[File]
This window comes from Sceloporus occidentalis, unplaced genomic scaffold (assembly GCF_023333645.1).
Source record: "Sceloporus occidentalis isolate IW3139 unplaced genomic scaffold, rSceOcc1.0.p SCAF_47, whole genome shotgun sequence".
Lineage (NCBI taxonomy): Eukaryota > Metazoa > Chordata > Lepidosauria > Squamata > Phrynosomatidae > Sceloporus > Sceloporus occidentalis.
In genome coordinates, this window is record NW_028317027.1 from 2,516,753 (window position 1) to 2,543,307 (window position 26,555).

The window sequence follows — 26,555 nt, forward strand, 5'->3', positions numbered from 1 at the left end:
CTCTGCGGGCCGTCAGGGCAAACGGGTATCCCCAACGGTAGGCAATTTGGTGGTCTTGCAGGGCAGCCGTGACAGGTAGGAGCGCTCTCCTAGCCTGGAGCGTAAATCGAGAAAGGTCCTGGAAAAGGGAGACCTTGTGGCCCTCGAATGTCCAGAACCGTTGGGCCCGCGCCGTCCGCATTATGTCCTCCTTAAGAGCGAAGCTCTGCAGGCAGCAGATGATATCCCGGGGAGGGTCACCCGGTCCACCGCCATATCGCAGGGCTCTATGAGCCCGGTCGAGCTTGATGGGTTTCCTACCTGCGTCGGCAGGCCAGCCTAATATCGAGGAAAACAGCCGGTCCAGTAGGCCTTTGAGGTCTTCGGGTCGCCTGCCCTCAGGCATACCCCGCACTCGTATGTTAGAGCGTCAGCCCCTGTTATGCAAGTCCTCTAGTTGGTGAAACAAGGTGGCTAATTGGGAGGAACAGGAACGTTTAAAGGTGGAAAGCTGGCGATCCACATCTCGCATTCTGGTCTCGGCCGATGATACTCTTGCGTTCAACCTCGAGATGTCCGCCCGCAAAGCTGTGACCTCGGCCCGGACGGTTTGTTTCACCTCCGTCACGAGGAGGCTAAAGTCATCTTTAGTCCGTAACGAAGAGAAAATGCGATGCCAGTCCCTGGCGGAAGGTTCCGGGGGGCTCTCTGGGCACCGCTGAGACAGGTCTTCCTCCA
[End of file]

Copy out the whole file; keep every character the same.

This window comes from Sceloporus occidentalis, unplaced genomic scaffold (assembly GCF_023333645.1).
Source record: "Sceloporus occidentalis isolate IW3139 unplaced genomic scaffold, rSceOcc1.0.p SCAF_47, whole genome shotgun sequence".
Lineage (NCBI taxonomy): Eukaryota > Metazoa > Chordata > Lepidosauria > Squamata > Phrynosomatidae > Sceloporus > Sceloporus occidentalis.
In genome coordinates, this window is record NW_028317027.1 from 2,516,753 (window position 1) to 2,543,307 (window position 26,555).

The window sequence follows — 26,555 nt, forward strand, 5'->3', positions numbered from 1 at the left end:
CTCTGCGGGCCGTCAGGGCAAACGGGTATCCCCAACGGTAGGCAATTTGGTGGTCTTGCAGGGCAGCCGTGACAGGTAGGAGCGCTCTCCTAGCCTGGAGCGTAAATCGAGAAAGGTCCTGGAAAAGGGAGACCTTGTGGCCCTCGAATGTCCAGAACCGTTGGGCCCGCGCCGTCCGCATTATGTCCTCCTTAAGAGCGAAGCTCTGCAGGCAGCAGATGATATCCCGGGGAGGGTCACCCGGTCCACCGCCATATCGCAGGGCTCTATGAGCCCGGTCGAGCTTGATGGGTTTCCTACCTGCGTCGGCAGGCCAGCCTAATATCGAGGAAAACAGCCGGTCCAGTAGGCCTTTGAGGTCTTCGGGTCGCCTGCCCTCAGGCATACCCCGCACTCGTATGTTAGAGCGTCAGCCCCTGTTATGCAAGTCCTCTAGTTGGTGAAACAAGGTGGCTAATTGGGAGGAACAGGAACGTTTAAAGGTGGAAAGCTGGCGATCCACATCTCGCATTCTGGTCTCGGCCGATGATACTCTTGCGTTCAACCTCGAGATGTCCGCCCGCAAAGCTGTGACCTCGGCCCGGACGGTTTGTTTCACCTCCGTCACGAGGAGGCTAAAGTCATCTTTAGTCCGTAACGAAGAGAAAATGCGATGCCAGTCCCTGGCGGAAGGTTCCGGGGGGCTCTCTGGGCACCGCTGAGACAGGTCTTCCTCCA